First reports that intrahepatic phagocytes are capable of recognizing PS to trigger phagocytosis relate to the elimination of aged/damage erythrocytes from the circulation (4). The PS receptors Stabilin-1 and -2 expressed on LSEC are important for erythrocyte sequestration in this process (9). However, the removal of erythrocytes is blocked by clodronate-containing liposomes, indicating that Kupffer cells mediate actual phagocytosis. Also, aged erythrocytes that are taken up by Ly6C+ monocytes elsewhere in the circulation are carried to the liver as cargo to recover the iron from hemoglobin (53). Kupffer cells can express several receptors involved in PS recognition, such as MerTK (54) and Tim4 (53), or phagocytic receptors thought to assist in the uptake of PS exposed apoptotic cells like CD36 and scavenger receptors (55). The relevance for recognition of apoptotic cells and its downstream signaling events for potential treatment options in inflammatory diseases of the liver can be taken from experiments using apoptotic cells to treat inflammation and damage in D-galactosamine (D-GalN)/LPS induced liver damage (56). Here, adoptively transferred UV-irradiated splenocytes that are taken up by Kupffer cells prevent mortality in the D-GalN/LPS model, induces expression of IL-4, IL-10, and transforming growth factor beta (TGFβ) and suppresses expression of TNFα, IL-6, and IL-1β (56). Moreover, in a more controlled fashion liposomes expressing phosphatidyl serine may mimic apoptotic cell effects on phagocyte function in immune cells and hepatic disease (57, 58).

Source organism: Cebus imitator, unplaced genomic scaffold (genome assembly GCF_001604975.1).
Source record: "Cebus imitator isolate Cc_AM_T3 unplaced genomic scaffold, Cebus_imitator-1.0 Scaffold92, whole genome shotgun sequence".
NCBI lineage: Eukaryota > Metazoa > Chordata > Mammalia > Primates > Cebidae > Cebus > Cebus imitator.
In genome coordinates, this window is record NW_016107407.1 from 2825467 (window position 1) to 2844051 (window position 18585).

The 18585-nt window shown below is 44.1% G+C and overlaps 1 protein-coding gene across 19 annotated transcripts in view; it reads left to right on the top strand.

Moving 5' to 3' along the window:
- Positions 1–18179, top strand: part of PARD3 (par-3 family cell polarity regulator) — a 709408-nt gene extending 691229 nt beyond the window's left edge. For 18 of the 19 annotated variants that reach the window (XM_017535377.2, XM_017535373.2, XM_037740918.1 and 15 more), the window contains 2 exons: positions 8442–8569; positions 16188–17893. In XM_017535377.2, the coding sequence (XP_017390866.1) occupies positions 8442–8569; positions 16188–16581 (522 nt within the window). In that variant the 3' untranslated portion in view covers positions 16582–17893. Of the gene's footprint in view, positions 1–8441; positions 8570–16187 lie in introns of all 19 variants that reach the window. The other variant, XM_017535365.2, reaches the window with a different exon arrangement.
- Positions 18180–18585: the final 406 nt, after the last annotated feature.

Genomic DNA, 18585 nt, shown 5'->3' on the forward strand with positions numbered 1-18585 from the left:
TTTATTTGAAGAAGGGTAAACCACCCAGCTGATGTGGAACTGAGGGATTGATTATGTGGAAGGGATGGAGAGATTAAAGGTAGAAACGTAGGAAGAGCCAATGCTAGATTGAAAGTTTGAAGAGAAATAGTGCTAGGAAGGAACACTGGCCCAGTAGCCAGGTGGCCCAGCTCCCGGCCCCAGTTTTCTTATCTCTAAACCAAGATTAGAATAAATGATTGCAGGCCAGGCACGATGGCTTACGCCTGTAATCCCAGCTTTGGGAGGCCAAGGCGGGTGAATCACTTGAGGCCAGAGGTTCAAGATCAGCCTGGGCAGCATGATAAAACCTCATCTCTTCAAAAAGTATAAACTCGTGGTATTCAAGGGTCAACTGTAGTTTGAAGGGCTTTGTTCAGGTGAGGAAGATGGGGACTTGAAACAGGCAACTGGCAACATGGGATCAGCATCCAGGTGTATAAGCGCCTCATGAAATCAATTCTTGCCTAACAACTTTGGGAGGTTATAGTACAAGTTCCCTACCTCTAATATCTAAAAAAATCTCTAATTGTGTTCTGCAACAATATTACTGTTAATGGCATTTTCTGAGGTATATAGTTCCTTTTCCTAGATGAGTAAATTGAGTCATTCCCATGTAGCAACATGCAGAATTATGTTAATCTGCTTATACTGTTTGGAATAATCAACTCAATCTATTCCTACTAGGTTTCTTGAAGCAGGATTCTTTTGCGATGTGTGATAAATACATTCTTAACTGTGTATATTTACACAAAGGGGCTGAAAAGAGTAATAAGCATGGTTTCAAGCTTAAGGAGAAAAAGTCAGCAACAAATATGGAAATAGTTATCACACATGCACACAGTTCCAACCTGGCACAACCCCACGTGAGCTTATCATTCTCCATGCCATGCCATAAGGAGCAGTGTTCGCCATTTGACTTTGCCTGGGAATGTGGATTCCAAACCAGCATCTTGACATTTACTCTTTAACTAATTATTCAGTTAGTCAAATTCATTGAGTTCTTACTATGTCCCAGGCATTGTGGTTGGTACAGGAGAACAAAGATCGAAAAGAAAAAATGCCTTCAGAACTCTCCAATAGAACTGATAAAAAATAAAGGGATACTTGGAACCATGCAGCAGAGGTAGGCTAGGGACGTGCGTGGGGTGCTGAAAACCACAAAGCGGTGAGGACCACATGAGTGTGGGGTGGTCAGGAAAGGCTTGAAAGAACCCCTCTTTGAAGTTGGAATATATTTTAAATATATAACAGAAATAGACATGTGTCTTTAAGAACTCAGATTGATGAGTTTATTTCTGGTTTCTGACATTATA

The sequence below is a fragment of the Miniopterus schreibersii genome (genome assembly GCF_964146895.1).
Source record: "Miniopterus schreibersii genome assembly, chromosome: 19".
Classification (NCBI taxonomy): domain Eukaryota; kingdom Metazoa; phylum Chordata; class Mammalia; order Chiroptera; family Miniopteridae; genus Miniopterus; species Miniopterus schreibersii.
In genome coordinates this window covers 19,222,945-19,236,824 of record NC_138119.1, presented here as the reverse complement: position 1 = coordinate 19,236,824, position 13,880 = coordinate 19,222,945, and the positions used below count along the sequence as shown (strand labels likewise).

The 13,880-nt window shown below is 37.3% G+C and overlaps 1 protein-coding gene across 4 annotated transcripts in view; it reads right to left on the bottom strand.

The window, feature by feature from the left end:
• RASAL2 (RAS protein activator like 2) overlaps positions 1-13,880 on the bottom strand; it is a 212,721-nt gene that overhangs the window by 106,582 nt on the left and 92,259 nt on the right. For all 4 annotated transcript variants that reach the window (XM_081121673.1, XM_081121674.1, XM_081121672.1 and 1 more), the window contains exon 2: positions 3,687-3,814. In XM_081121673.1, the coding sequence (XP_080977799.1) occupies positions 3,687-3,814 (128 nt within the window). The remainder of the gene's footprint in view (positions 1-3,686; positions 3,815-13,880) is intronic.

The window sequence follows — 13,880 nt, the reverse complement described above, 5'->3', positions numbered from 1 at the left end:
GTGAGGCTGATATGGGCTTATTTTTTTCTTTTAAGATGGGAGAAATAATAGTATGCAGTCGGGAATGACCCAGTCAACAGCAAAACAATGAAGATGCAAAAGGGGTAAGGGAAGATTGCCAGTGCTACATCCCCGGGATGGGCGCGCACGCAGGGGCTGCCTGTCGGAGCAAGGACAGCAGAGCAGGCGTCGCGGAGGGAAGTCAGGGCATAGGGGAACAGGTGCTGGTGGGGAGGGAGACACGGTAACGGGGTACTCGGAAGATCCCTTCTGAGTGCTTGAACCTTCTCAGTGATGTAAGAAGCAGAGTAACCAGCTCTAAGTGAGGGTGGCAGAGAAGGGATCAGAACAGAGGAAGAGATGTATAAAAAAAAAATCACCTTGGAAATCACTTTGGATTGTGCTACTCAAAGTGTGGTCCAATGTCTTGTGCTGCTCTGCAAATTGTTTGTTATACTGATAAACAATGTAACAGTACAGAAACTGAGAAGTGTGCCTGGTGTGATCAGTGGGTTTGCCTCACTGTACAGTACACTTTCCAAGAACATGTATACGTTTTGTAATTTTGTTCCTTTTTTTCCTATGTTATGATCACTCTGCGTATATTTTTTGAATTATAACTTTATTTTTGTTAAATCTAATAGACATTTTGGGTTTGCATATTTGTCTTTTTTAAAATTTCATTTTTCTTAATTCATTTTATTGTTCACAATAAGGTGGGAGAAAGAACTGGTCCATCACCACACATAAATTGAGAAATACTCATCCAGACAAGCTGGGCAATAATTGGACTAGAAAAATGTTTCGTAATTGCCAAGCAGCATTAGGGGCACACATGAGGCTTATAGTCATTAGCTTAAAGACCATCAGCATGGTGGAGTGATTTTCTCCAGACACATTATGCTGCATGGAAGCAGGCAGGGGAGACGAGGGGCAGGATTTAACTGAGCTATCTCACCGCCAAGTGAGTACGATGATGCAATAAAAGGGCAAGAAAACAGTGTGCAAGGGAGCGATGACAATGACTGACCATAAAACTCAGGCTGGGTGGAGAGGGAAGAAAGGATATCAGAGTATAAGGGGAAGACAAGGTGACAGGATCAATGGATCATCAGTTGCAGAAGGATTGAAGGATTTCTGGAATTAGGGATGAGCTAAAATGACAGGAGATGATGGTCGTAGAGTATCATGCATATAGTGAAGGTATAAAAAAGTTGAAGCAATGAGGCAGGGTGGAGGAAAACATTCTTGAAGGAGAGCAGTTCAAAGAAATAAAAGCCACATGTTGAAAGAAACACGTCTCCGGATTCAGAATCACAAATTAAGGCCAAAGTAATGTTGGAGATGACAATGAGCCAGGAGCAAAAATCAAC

Involvement of the Efferocytosis Machinery in Liver Disease

Contribution of Efferocytosis Inducing Signals From Soluble Mediators Released by Apoptotic Cells